Set against the rise and fall of the radical antiwar group the Weather Underground, The Company You Keep is a sweeping American saga about sacrifice, the ecstatic righteousness of youth, and the tension between political ideals and family loyalties. When Jason Sinai, one of the last Vietnam-era fugitives still wanted on murder charges for a robbery gone wrong in 1974, encounters a young newspaper reporter in search of a story, he must abandon years of safe underground life for the dangerous life of the road— traveling across America and deep into his past. It is a vivid re-creation of lives lived underground—of battle-scarred veterans, ideologues, profiteers, criminals, and bystanders.
Hush little baby
My poor little thing
You've been shuffled about
Like a pawned wedding ring
It must seem strange
Love was here then gone
And the Oklahoma sunrise
Becomes the Amarillo dawn
In this life?
Ask the man
Who's lost his wife.
Date: Saturday, June 1, 2006
To: "Isabel Montgomery"
cc: maillist: The_Committee
Subject: letter 1
My dearest Izzy,
All parents are bad parents. This is the first thing I want to tell you. All parents are bad parents, and the sooner you understand this, the easier it's going to be to decide what to do.
I mean, how can we possibly be anything else? Everything we tell you from the day of your birth is such bullshit. We tell you that Mommy and Daddy love each other, that there is a difference between bad and good, and that everything, always, is going to be all right. Then you grow up and find that Mommy and Daddy can't stand each other; that nobody cares if the rich are bad or the poor are good; that most of the world is at war and that everything is in fact looking like it's going to be coming out all, entirely, completely wrong.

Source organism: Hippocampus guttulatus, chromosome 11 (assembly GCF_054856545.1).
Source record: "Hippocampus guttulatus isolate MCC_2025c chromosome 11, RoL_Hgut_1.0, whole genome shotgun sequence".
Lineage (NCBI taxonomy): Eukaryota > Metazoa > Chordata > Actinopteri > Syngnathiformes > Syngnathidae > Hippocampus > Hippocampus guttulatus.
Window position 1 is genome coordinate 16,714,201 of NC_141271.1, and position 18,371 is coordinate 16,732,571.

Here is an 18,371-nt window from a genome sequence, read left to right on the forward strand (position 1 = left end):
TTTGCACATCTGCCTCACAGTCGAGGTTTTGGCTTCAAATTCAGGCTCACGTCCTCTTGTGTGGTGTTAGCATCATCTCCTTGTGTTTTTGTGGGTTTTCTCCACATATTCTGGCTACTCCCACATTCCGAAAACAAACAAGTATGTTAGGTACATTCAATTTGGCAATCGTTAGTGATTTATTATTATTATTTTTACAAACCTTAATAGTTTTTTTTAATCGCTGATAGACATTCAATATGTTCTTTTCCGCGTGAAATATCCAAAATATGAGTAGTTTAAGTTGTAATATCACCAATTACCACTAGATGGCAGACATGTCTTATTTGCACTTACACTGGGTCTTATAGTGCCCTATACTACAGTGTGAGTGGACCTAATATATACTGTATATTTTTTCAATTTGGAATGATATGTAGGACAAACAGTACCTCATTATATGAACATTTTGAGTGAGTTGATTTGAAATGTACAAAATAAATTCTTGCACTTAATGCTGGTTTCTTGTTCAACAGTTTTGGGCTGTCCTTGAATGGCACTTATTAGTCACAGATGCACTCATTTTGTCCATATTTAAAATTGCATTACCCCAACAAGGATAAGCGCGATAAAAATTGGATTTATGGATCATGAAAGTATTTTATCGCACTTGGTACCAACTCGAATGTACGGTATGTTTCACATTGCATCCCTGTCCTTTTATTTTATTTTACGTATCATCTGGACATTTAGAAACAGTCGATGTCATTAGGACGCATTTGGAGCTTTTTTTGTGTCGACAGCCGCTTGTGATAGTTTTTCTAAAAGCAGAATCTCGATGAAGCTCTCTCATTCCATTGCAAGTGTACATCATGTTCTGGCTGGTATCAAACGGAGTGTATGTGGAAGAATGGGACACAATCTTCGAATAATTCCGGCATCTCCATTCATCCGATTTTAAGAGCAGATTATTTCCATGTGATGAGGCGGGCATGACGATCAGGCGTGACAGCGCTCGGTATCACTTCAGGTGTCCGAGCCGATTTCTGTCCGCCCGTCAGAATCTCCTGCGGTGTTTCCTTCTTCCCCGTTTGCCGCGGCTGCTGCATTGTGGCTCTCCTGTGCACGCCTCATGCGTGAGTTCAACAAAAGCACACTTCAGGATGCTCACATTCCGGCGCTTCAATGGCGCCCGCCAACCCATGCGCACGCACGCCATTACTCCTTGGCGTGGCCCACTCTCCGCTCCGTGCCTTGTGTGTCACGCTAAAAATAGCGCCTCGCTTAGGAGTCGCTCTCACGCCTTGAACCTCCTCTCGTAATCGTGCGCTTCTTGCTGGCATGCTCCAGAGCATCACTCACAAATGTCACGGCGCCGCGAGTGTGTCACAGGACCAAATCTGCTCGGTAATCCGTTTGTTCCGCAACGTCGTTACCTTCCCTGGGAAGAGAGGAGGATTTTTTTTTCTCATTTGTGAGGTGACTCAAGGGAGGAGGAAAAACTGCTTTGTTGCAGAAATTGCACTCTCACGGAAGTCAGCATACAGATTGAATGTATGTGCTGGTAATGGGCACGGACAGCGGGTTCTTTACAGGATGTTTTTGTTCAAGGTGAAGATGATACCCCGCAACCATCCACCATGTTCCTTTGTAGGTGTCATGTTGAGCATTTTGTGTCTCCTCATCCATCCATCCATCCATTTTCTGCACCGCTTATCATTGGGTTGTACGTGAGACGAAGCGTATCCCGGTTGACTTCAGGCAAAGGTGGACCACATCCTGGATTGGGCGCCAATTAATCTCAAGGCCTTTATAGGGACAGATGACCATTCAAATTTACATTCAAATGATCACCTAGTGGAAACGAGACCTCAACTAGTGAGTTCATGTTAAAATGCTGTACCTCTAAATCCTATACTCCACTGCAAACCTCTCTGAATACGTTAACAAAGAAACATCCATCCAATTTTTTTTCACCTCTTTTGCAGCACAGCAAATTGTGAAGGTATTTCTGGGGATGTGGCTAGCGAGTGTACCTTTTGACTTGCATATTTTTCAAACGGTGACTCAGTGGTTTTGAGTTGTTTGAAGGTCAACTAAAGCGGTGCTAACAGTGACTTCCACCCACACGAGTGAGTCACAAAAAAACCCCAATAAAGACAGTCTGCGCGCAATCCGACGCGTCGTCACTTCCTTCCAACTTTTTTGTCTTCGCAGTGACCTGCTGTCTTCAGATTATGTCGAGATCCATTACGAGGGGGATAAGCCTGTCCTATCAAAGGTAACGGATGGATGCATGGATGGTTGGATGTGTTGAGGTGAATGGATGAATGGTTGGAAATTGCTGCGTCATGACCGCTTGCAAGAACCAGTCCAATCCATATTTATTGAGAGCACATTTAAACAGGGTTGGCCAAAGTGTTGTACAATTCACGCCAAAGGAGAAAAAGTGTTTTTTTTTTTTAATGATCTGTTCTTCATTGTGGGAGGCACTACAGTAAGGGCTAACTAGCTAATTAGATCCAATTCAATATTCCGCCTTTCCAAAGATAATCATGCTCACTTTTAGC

We didn't tell you about that part. We didn't tell you that we don't have the faintest idea where we came from, we don't have a clue about why we're here, and as for where we're going, God knows. Except we don't know if there is a God.
See? And so we lie, and therefore, are bad parents.
Right? I'm not arguing with you, Isabel. I don't want you to excuse me, understand me, or sympathize with me. I lied to you, I deceived you about the very fact of who I was, who you were, and then I abandoned you, and all this by the time you were seven. You can't, I think you have to agree, get much worse than that, parent-wise.
Cerebral, rousing... it bids well to enter the company of our best fiction about the Vietnam era. (The New York Times Book Review)
The single point that I want to make, in fact, is that all parents are bad parents. We in fact decide, very early on, to lie. And the fact is, we make that decision because the truth would have been worse.
If you think that's defending myself, fine. You can trash this e-mail and miss your plane, that's your choice. But in fact-in fact, now, whether you believe it or not-the truth would have been worse.